Caricature can be a powerful comedic device, in the right hands: however, Black-ish‘s utilization of slapstick humor and over-the-top characterizations haven’t worked, mostly because the show forgets to put humans underneath its silliness, and never allows any of its ridiculousness to catalyze anything meaningful. “Switch Hitting,” like the show’s first episode, is mostly concerned with Dre re-establishing his own “blackness” to a white man – and by the end, “Hitting” has Dre dressed up in a similarly off-putting, racial “costume” in the third act to over-accentuate his point. Unfortunately, this isn’t just an example of Black-ish returning to the same well of humor to lesser effect: it really just shows how little Black-ish has learned since its first episode aired nearly eight months ago.
“Switch Hitting,” like many episodes of Black-ish, wants to purport itself as an Important, Forward-Thinking comedy, yet it spends half the episode flaunting a painfully unfunny Michael Rappaport guest appearance, portraying the only 50-year old man in the history of American business to try and appropriate street language as his own. Somehow, this makes Dre feel white: the man’s racial insecurities aside, the fact he’d start to collapse under the teasing of this idiot is beyond me, something the script only justifies by throwing another over-the-top character at the audience, Charlie, who really just serves a jumping off point for random jokes and finger-pointing humor. “Look at how funny that homeless, seemingly uneducated black man is!” is essentially the punchline when it comes to Charlie, and “Hitting” leans in heavy on this, trying to present him as some kind of competition to Dre, sending him spiraling into one of his self-righteous journeys to reclaim his blackness through stereotypical fashion (this week, it’s buying a pit bull, wearing a basketball jersey over a polo, and wearing a gold dookie chain… are you serious, Black-ish?).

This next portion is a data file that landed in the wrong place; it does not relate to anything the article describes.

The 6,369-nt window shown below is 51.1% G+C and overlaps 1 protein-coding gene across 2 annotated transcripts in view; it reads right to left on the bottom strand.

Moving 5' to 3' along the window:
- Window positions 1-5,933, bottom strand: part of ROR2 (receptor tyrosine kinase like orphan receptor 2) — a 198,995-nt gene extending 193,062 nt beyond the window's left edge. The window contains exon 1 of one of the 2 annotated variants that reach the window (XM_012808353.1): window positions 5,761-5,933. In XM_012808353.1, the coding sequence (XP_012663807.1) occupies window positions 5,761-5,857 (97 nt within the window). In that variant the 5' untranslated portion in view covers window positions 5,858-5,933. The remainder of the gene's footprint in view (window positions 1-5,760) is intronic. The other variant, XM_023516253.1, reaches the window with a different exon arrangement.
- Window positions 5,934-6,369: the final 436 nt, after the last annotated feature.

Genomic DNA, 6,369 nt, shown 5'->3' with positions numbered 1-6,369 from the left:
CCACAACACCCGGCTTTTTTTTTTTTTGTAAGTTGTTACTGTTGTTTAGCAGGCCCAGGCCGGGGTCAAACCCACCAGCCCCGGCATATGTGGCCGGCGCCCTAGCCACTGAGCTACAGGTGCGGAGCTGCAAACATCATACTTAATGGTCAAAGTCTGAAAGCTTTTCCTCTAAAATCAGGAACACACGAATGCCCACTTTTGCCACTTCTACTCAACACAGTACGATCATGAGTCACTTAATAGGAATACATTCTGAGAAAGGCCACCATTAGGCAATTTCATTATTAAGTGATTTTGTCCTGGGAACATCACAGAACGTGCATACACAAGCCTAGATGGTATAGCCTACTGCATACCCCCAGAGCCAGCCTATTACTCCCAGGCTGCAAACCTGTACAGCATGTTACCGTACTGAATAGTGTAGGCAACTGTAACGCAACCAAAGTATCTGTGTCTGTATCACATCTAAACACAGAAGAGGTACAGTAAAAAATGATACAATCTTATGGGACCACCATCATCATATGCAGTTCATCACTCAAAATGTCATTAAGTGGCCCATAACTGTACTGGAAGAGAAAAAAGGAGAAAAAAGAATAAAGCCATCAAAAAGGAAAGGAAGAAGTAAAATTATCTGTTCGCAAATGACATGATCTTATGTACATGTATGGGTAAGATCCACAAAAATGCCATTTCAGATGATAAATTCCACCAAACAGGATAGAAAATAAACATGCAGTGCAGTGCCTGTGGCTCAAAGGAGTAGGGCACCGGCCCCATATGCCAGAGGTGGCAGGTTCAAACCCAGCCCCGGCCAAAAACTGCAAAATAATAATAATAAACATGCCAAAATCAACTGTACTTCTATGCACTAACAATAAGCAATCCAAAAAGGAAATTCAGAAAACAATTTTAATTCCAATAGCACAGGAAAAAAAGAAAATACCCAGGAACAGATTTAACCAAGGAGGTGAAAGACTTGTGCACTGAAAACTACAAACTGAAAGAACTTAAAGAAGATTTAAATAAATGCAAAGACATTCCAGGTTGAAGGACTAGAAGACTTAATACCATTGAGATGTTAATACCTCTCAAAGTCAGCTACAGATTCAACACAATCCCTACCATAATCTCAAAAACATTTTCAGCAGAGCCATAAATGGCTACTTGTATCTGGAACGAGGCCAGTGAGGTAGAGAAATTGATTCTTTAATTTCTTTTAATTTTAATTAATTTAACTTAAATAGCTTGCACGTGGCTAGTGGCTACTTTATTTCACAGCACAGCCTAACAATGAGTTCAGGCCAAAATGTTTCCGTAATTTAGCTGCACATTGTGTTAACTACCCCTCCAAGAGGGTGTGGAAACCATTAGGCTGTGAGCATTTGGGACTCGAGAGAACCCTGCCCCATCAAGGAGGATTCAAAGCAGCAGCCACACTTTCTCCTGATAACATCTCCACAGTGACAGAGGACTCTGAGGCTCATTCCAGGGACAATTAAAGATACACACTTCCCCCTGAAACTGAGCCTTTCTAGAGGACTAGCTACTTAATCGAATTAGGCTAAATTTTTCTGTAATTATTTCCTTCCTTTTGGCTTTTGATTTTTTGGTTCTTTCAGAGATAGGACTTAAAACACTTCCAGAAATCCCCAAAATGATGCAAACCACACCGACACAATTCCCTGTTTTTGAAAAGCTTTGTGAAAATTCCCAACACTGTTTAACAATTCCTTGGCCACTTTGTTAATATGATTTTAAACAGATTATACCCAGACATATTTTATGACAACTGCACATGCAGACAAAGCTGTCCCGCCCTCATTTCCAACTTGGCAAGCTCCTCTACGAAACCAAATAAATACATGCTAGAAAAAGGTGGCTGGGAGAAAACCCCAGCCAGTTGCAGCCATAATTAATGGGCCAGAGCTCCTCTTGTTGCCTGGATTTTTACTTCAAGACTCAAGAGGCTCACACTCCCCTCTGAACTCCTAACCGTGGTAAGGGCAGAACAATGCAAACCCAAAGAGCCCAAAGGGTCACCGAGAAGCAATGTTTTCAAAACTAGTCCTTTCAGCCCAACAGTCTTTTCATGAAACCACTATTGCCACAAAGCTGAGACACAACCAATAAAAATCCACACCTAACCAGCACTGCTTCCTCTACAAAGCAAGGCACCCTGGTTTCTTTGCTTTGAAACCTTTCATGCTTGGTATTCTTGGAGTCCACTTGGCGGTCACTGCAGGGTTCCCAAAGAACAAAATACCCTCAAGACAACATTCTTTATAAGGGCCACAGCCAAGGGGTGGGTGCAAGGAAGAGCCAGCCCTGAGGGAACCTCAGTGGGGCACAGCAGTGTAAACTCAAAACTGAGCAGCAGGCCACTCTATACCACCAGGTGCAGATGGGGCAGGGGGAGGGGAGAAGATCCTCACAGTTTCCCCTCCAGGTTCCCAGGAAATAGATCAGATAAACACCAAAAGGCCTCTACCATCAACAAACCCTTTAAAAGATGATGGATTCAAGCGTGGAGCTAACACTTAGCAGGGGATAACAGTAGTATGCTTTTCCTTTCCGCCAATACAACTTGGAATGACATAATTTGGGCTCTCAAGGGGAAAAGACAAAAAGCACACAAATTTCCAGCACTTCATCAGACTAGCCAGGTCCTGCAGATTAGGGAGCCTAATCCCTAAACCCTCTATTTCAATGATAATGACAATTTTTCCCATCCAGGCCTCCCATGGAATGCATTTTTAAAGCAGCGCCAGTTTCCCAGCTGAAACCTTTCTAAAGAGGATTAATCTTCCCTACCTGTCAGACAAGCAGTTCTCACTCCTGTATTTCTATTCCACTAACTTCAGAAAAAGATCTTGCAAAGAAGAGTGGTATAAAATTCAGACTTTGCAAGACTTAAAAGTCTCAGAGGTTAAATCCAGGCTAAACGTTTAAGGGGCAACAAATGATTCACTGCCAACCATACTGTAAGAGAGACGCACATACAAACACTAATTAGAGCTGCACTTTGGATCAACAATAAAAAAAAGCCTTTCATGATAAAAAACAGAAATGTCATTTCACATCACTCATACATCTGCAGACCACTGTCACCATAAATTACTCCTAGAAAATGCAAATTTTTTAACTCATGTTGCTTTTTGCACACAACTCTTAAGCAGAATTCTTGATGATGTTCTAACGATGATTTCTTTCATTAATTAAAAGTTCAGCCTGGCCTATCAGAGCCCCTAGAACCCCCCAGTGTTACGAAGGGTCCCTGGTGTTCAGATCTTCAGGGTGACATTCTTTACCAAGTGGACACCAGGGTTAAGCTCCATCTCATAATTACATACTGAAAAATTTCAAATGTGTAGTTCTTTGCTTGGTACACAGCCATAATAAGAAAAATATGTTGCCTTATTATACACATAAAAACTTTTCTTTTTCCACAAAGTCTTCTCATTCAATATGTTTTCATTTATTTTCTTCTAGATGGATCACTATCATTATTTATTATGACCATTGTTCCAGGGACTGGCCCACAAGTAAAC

And from there, it’s a straight downhill shot to the bottom: “Switch Hitting” ultimately reveals that Black-ish isn’t a show about a black family being proud of their heritage; it’s about a family that only understands their heritage through stereotypes, only embracing it when Dre feels guilty about abandoning some pre-conceived notion about his own racial identity. That confusion, that unnecessary guilt, is never something “Hitting,” nor Black-ish as a whole, takes seriously, and while I’m not necessarily saying that show would be much better, there’s at least some of the pathos that Black-ish always pumps itself up to be in the first act of episodes, yet usually abandons in the final third for ludicrous humor and annoying Dre behavior.
“Switch Hitting” is no different; it sweeps what appeared to be a fun B-story about the kids doing a project together (they work together because Bow screams at them to, a very healthy portrayal of her mothering skills) under the rug for extended scenes of Rappaport’s embarrassingly unfunny “slang” voice, featuring some of the most awkward, forced dialogue I’ve ever heard, desperately trying to be funny with tired references, only existing to throw Dre into one of his superficial identity panics that Black-ish oddly desires to make its forte. The conclusion of “Switch Hitting” is probably the episode’s most thoughtful – Pops applauds Dre’s ability to “live in both worlds” – but it’s unsupported by the material behind it, which just showed a Dre who didn’t navigate between the two worlds (which, isn’t Black-ish‘s whole philosophy that these two ‘worlds’ have combined into one?), and pandered around in blackface to a white man because he precisely couldn’t find that balance.
It all makes for unfunny, unsettling, and tone deaf television, comedy so poorly constructed that even the return of Laurence Fishburne – who literally appears out of nowhere at the kitchen table halfway through – can’t help it (though his story is just about how he evades taxes; how nuanced, Black-ish). If Pops can’t bring some life to the episode, you know things are bad for the self-congratulatory ‘comedy.’
[Photo via ABC]